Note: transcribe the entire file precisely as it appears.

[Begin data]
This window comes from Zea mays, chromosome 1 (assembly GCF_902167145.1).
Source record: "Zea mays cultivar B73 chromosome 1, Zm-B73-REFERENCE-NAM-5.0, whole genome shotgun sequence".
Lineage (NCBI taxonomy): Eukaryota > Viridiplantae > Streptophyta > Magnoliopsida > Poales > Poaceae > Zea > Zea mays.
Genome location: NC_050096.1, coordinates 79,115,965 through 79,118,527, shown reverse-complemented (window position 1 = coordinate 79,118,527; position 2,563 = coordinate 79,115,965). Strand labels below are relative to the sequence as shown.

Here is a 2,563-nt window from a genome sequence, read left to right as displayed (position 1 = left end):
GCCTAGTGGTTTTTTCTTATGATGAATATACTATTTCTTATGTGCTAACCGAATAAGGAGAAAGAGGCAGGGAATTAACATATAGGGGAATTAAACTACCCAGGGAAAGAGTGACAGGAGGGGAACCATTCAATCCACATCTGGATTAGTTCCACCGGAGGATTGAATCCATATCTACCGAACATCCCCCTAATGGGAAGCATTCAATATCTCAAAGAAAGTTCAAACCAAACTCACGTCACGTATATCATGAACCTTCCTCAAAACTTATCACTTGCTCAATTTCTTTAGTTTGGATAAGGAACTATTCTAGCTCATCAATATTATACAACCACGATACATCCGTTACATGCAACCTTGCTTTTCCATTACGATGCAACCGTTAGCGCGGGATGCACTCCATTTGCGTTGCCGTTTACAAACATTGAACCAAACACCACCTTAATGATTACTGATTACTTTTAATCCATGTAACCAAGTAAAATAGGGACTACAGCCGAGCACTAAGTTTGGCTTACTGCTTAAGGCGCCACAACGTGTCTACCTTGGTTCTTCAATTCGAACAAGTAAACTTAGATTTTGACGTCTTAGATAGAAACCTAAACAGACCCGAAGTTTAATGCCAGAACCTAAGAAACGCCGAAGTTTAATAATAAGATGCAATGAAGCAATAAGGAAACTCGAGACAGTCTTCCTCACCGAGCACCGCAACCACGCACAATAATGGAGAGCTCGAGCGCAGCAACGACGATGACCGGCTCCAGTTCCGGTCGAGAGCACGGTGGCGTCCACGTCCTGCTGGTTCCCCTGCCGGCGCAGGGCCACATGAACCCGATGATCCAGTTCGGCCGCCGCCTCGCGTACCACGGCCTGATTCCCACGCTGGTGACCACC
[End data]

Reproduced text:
This window comes from Zea mays, chromosome 1 (assembly GCF_902167145.1).
Source record: "Zea mays cultivar B73 chromosome 1, Zm-B73-REFERENCE-NAM-5.0, whole genome shotgun sequence".
Lineage (NCBI taxonomy): Eukaryota > Viridiplantae > Streptophyta > Magnoliopsida > Poales > Poaceae > Zea > Zea mays.
Genome location: NC_050096.1, coordinates 79,115,965 through 79,118,527, shown reverse-complemented (window position 1 = coordinate 79,118,527; position 2,563 = coordinate 79,115,965). Strand labels below are relative to the sequence as shown.

Here is a 2,563-nt window from a genome sequence, read left to right as displayed (position 1 = left end):
GCCTAGTGGTTTTTTCTTATGATGAATATACTATTTCTTATGTGCTAACCGAATAAGGAGAAAGAGGCAGGGAATTAACATATAGGGGAATTAAACTACCCAGGGAAAGAGTGACAGGAGGGGAACCATTCAATCCACATCTGGATTAGTTCCACCGGAGGATTGAATCCATATCTACCGAACATCCCCCTAATGGGAAGCATTCAATATCTCAAAGAAAGTTCAAACCAAACTCACGTCACGTATATCATGAACCTTCCTCAAAACTTATCACTTGCTCAATTTCTTTAGTTTGGATAAGGAACTATTCTAGCTCATCAATATTATACAACCACGATACATCCGTTACATGCAACCTTGCTTTTCCATTACGATGCAACCGTTAGCGCGGGATGCACTCCATTTGCGTTGCCGTTTACAAACATTGAACCAAACACCACCTTAATGATTACTGATTACTTTTAATCCATGTAACCAAGTAAAATAGGGACTACAGCCGAGCACTAAGTTTGGCTTACTGCTTAAGGCGCCACAACGTGTCTACCTTGGTTCTTCAATTCGAACAAGTAAACTTAGATTTTGACGTCTTAGATAGAAACCTAAACAGACCCGAAGTTTAATGCCAGAACCTAAGAAACGCCGAAGTTTAATAATAAGATGCAATGAAGCAATAAGGAAACTCGAGACAGTCTTCCTCACCGAGCACCGCAACCACGCACAATAATGGAGAGCTCGAGCGCAGCAACGACGATGACCGGCTCCAGTTCCGGTCGAGAGCACGGTGGCGTCCACGTCCTGCTGGTTCCCCTGCCGGCGCAGGGCCACATGAACCCGATGATCCAGTTCGGCCGCCGCCTCGCGTACCACGGCCTGATTCCCACGCTGGTGACCACC